Did you know that cucumber, or Cucumis sativus, is considered a medicinal food for the treatment of dyslipidemia (high cholesterol)? In fact, in a randomized, double-blind, placebo-controlled clinical trial of hyperlipidemic patients, cucumber administered daily for six weeks significantly reduced total cholesterol, triglycerides (TG), and low-density lipoprotein cholesterol (LDL-C), while increasing levels of high-density lipoprotein (HDL-C) (Soltani et al., 2016).
In effect, this cucumber intervention reversed the biomarkers of metabolic syndrome, the precursor to cardiovascular disease as well as insulin-dependent diabetes, polycystic ovarian syndrome (PCOS), non-alcoholic fatty liver disease (NAFLD), and epithelial cell cancers. High levels of HDL-C, which were engendered in the cucumber group, are protective against coronary artery disease, in particular. This form of cholesterol participates in the retrograde transport of cholesterol from lipid-laden macrophages residing in atherosclerotic plaques and fatty streaks, called foam cells, back to the liver for excretion into the bile.
Studies have also shown that cucumber exhibits protective effects in models of diabetes (Heidari et al., 2016). Extracts of cucumber fruits prevented the forms of inflammation known as oxidative and carbonyl stress which are not only processes that are implicated in the pathophysiology of diabetes, but are also present in autoimmune conditions. Cucumber prevented chemical-induced depletion of glutathione, the master antioxidant of the body, in hepatocytes, or liver cells, isolated from rats (Heidari et al., 2016). It also prevented membrane lipid peroxidation, or the 'rusting' of fats in cell membranes, as well as cell lysis, or the bursting of cells as a consequence of exposure to certain chemicals (Heidari et al., 2016).
Further, administration of cucumber extracts in these in vitro models prevented chemical-induced proteolysis, or the degradation of protein, as well as formation of free radicals called reactive oxygen species (ROS) which damage cell constituents (Heidari et al., 2016). Lastly, cucumber mitigated the decline in the electrochemical potential of the mitochondrial, the intracellular organelles responsible for energy production, that normally occurs upon chemical exposure (Heidari et al., 2016). Therefore, cucumber is a perfect food-as-medicine approach to incorporate into the diets of those at risk for diabetes, heart disease, autoimmune disorders, and other metabolic conditions.
For a delicious, nutrient-rich way of incorporating cucumber into your diet, see my friend Rebecca Boucher's guest recipe below.
Heidari, H. et al. (2016). Protective mechanisms of Cucumis sativus in diabetes-related modelsof oxidative stress and carbonyl stress. Bioimpacts, 6(1), 33-39.
Soltani, R. et al. (2016). Evaluation of the Effects of Cucumis sativus Seed Extract on Serum Lipids in Adult Hyperlipidemic Patients: A Randomized Double-Blind Placebo-Controlled Clinical Trial. Journal of Food Science, 82(1), 214-218.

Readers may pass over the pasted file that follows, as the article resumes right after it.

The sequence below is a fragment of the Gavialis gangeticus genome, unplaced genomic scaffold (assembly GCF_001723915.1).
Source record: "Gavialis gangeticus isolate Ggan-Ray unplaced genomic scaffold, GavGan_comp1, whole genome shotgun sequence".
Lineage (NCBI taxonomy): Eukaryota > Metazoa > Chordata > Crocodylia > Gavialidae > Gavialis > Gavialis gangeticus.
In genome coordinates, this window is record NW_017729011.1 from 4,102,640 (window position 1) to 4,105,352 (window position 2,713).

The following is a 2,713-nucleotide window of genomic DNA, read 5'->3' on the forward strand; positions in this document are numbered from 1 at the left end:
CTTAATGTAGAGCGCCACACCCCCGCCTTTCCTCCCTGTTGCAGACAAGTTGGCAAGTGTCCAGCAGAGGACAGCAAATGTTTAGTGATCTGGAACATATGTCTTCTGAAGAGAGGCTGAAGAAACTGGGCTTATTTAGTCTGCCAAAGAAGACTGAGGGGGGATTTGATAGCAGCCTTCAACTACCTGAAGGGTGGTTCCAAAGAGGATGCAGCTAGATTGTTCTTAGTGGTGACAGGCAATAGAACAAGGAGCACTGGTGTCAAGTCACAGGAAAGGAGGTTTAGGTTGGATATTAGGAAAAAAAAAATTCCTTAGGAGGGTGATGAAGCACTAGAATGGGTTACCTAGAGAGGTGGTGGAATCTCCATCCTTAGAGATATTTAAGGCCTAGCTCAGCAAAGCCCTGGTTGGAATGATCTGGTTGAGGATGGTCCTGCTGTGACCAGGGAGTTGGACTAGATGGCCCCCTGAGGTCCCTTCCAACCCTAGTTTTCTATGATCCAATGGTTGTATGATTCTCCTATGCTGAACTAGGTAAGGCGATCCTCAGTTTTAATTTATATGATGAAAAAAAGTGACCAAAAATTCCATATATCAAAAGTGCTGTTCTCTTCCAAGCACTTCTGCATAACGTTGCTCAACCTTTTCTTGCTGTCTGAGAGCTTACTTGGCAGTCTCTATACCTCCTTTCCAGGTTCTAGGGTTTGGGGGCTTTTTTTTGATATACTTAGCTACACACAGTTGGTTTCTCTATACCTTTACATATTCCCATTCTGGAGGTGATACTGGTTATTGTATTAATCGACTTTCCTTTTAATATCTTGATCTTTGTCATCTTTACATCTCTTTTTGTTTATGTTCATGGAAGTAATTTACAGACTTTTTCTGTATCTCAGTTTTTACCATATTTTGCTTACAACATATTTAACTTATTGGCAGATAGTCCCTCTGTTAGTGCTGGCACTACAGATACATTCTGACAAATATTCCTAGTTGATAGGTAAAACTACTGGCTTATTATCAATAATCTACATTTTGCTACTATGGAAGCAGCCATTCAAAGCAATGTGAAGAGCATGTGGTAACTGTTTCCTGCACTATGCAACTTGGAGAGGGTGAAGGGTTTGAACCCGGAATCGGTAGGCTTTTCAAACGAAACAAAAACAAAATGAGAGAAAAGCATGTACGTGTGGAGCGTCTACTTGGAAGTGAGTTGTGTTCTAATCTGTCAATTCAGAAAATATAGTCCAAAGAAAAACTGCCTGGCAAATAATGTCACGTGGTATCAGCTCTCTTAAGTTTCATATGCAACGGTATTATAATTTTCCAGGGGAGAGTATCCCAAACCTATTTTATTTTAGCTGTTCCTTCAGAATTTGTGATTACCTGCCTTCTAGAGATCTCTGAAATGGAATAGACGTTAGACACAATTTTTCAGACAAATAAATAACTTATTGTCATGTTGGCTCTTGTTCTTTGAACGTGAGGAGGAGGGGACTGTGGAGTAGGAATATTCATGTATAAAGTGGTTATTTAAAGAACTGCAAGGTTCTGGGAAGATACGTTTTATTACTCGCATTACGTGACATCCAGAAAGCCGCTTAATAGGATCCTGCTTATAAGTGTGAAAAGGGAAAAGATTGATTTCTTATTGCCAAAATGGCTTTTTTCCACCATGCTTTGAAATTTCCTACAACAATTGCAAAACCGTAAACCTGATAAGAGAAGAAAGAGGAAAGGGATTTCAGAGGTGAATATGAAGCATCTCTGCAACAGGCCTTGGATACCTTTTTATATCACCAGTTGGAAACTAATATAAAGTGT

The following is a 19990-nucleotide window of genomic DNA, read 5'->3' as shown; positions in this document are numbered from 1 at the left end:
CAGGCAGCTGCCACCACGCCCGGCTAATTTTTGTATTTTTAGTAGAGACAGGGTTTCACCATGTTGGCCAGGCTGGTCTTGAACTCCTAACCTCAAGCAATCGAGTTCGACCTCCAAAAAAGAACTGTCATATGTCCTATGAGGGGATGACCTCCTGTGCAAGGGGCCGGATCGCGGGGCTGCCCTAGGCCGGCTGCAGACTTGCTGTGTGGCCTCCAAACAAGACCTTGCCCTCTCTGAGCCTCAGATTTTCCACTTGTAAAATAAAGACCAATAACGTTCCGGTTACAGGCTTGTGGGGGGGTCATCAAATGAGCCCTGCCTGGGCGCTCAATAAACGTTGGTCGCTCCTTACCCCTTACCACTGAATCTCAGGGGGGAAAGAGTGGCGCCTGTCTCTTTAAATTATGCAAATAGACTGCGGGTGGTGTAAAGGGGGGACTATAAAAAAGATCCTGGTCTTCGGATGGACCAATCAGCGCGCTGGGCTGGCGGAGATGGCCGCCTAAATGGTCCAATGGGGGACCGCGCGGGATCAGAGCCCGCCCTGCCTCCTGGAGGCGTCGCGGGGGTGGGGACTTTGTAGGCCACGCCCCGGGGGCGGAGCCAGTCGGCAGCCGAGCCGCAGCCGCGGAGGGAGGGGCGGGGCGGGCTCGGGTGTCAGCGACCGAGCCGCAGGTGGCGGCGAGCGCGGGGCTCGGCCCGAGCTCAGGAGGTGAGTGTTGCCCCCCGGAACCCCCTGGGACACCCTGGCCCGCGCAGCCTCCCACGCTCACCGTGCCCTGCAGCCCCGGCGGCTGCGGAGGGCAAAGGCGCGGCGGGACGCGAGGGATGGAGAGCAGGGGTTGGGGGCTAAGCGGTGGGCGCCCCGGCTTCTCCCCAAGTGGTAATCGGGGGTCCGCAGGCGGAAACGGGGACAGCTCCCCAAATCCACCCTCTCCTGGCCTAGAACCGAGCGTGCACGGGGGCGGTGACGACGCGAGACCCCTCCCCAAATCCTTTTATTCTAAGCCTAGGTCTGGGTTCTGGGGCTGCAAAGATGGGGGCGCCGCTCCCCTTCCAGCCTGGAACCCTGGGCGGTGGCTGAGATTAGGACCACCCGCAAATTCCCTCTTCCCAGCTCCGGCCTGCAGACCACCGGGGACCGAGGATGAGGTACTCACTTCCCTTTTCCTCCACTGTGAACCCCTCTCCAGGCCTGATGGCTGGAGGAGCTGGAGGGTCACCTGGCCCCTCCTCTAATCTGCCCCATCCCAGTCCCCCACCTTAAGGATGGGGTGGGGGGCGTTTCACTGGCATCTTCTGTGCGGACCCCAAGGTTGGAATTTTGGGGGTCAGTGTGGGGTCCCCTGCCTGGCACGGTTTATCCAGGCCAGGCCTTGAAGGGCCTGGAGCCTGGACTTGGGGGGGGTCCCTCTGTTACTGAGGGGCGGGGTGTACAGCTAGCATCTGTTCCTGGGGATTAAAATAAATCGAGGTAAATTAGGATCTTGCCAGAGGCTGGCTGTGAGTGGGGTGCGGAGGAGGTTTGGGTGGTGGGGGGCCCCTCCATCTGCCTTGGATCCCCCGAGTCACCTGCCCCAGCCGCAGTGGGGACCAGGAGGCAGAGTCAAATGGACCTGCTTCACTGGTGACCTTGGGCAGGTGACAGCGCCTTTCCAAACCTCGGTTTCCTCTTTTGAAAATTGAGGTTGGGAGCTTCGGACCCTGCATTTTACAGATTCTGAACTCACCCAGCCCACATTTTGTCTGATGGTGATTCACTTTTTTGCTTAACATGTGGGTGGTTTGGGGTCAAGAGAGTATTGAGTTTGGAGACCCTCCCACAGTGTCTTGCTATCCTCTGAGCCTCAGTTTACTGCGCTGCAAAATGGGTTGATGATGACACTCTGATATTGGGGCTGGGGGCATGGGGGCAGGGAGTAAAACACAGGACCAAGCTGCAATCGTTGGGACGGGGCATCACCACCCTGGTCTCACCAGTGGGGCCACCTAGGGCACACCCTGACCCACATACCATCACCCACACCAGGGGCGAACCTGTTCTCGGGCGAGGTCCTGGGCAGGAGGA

When I first purchased my spiralizer, I was amazed! It was at the beginning of my AIP journey, and I was missing pasta like something else. The spiralizer made giving up pasta much much easier. Plus, I was having a blast experimenting, because I must admit, it is so darn fun to use! I’ve tried spiralizing zucchini, sweet potatoes, carrots, parsnips, beets, butternut squash, celeriac, and even apples. My all time favourite though is spiralized cucumbers! Why? They are suuuper refreshing and make the BEST salads, and bonus: no cooking!
Now with all the indulging that happens around the holidays, I thought it would be fun to share a light, refreshing dish that is also nutrient-dense. This dish is simple to throw together. I especially enjoy it as a quick lunch!
Ingredients (Serves 2):
1 lb shrimp, cooked and peeled
2-3 English cucumbers, spiralized
1/4 cup fresh cilantro
1 ripe avocado, medium size
Juice from 1/2 lemon
1 garlic clove
1-inch nub of fresh ginger
1/2 tsp salt
Place all dressing ingredients into a high powered blender or a small food processor. Process until smooth. You may need to stop and scrape sides.
Add dressing ingredients and spiralized cucumbers to a large mixing bowl. Toss to combine.
Serve topped with shrimp and cilantro.
About Rebecca: Growing up I suffered with multiple skin issues, including eczema. Then in 2006, I was diagnosed with lichen sclerosis when I was 21 years old. I felt deeply that healing was not going to come in the form of steroid creams and ointments, so I looked to natural health care. I always considered myself a healthy eater, and spent years experimenting with nutrition and different diet plans. However, I finally felt I was on the true road to health and healing once I started the paleo autoimmune protocol. I am crazy passionate about healing through nourishment and am currently pursuing my dreams of studying to become a holistic nutritionist. Follow me at my blog, Lichen Paleo, Loving AIP, my Facebook page, and my Instagram, where I share my passion for developing real food, nutrient dense meals and treats!